Kim was very accommodating in understanding our needs. The many steps, in places uneven, and the worn paving stones can make Angkor Wat a bit difficult for the mobility impaired. Kim San was wonderful in taking into consideration my limitations, getting us to the best parking places and the easiest access, and assisting me over the difficult spots. Really, without his aid I would never have been able to see this marvel of the world.
Angkor Wat also abounds in marvelous carvings. The Ramayana cycle is repeated in many panels. The final battle in which Hanuman and his monkeys save Prince Rama is done in exquisite deteals. In a few places traces of the original colors remain on the stone.
The many headed cobra who is a guardian of many temples is particularly impressive. It can be seen in many of the entrances.

After Angkor Wat, we returned to the hotel for lunch. By this time I was in the mood for Western food so I had a club sandwich and french fries. The Tara Angkor restaurant did a good job on both Cambodian and Western food.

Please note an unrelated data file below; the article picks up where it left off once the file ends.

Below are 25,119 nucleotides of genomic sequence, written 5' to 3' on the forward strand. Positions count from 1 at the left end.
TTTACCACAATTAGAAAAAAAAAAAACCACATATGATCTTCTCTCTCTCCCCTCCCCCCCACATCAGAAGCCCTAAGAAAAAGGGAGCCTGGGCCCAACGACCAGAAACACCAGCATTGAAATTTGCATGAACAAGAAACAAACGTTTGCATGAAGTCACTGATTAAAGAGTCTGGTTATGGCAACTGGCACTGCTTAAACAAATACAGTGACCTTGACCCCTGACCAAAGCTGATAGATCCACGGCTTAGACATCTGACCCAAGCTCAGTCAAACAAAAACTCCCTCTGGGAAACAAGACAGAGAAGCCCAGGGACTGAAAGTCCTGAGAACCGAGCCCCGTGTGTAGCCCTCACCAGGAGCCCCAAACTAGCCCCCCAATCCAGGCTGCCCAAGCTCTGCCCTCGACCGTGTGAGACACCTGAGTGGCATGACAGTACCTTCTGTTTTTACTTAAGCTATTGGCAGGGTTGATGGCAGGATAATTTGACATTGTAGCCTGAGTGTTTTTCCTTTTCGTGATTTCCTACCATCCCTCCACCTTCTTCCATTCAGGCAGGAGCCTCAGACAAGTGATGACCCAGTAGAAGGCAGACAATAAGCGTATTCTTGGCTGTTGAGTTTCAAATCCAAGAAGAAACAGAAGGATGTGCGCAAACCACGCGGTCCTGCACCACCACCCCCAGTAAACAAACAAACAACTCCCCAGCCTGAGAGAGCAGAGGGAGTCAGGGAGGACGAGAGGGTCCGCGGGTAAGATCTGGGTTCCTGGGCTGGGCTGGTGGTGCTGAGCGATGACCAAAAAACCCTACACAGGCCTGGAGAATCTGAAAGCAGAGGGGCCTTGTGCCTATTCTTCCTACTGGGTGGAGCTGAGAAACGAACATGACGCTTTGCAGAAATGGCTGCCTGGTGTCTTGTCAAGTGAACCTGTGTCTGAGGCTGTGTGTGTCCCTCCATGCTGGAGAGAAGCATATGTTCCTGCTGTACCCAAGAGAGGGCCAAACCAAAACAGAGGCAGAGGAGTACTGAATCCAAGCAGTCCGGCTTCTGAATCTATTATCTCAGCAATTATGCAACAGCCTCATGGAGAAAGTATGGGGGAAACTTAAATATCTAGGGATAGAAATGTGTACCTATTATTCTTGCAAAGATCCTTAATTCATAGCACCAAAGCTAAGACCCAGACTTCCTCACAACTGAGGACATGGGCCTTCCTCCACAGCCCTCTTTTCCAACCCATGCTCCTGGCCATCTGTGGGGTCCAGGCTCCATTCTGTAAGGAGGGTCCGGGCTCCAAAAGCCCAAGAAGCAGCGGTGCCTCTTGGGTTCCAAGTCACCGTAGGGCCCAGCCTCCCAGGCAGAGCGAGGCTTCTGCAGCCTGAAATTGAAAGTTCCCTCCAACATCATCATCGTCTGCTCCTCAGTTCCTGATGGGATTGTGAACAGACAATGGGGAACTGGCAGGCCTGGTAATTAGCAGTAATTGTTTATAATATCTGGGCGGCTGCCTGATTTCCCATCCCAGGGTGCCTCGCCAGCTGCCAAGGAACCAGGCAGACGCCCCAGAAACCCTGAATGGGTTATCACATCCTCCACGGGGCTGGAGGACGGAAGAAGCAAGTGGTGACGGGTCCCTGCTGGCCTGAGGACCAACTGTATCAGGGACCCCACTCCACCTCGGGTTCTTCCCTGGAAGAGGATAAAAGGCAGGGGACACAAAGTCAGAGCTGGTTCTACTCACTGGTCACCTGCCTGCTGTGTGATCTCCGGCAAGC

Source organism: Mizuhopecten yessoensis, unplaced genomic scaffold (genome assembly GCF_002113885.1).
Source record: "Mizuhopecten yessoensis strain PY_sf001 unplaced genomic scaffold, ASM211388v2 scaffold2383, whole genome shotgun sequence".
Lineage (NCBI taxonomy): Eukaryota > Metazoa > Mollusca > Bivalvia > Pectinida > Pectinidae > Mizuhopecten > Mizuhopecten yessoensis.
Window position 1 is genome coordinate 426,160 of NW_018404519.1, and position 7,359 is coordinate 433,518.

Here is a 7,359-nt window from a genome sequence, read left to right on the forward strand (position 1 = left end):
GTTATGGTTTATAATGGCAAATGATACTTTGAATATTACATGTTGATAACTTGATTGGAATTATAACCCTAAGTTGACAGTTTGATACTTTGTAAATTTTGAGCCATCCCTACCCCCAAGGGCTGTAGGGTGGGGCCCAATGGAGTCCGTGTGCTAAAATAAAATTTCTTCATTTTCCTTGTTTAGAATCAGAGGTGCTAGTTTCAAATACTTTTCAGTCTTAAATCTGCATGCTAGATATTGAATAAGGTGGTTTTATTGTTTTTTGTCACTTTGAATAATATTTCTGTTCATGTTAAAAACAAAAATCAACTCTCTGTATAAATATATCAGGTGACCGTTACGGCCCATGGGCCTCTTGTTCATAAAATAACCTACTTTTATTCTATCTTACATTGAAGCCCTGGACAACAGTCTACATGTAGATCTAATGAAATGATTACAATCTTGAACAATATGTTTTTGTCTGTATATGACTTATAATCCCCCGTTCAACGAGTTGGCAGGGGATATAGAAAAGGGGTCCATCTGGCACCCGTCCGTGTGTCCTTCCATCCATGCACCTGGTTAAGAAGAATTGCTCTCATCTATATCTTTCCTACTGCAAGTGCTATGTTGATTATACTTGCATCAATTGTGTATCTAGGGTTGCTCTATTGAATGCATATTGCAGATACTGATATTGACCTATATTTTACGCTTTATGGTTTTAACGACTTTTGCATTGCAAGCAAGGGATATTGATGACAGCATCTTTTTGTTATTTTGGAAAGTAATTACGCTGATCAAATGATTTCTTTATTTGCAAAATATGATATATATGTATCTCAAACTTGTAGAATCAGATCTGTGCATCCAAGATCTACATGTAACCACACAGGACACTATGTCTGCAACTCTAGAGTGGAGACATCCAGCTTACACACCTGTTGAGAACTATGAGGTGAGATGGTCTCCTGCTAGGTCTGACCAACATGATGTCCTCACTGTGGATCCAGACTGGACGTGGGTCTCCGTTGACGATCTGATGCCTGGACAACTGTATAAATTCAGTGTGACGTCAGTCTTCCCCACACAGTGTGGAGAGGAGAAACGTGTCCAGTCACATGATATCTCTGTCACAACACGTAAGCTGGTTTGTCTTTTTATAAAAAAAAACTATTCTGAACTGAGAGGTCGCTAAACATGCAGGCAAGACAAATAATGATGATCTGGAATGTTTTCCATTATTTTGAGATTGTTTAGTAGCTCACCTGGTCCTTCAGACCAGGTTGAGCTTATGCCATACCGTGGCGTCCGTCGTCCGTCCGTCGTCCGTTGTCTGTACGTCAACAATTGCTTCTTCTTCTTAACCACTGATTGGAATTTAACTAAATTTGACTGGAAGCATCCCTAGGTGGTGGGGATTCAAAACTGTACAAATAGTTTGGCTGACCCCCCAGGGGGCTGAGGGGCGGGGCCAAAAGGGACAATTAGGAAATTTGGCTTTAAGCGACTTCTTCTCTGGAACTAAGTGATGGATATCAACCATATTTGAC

After lunch we were off to Ta Prohm, the temple built as a tomb for the king’s mother. This temple has largely been taken over by the jungle. The temple is in a state of being restored, and in some places the piles of numbered stones can be seen, and in other places the walls still show the numbers used to piece them together.

The sight of the ruins of the temple overgrown by the large trees is very famous. They are everywhere in the ruins, extending their roots throughout the temple.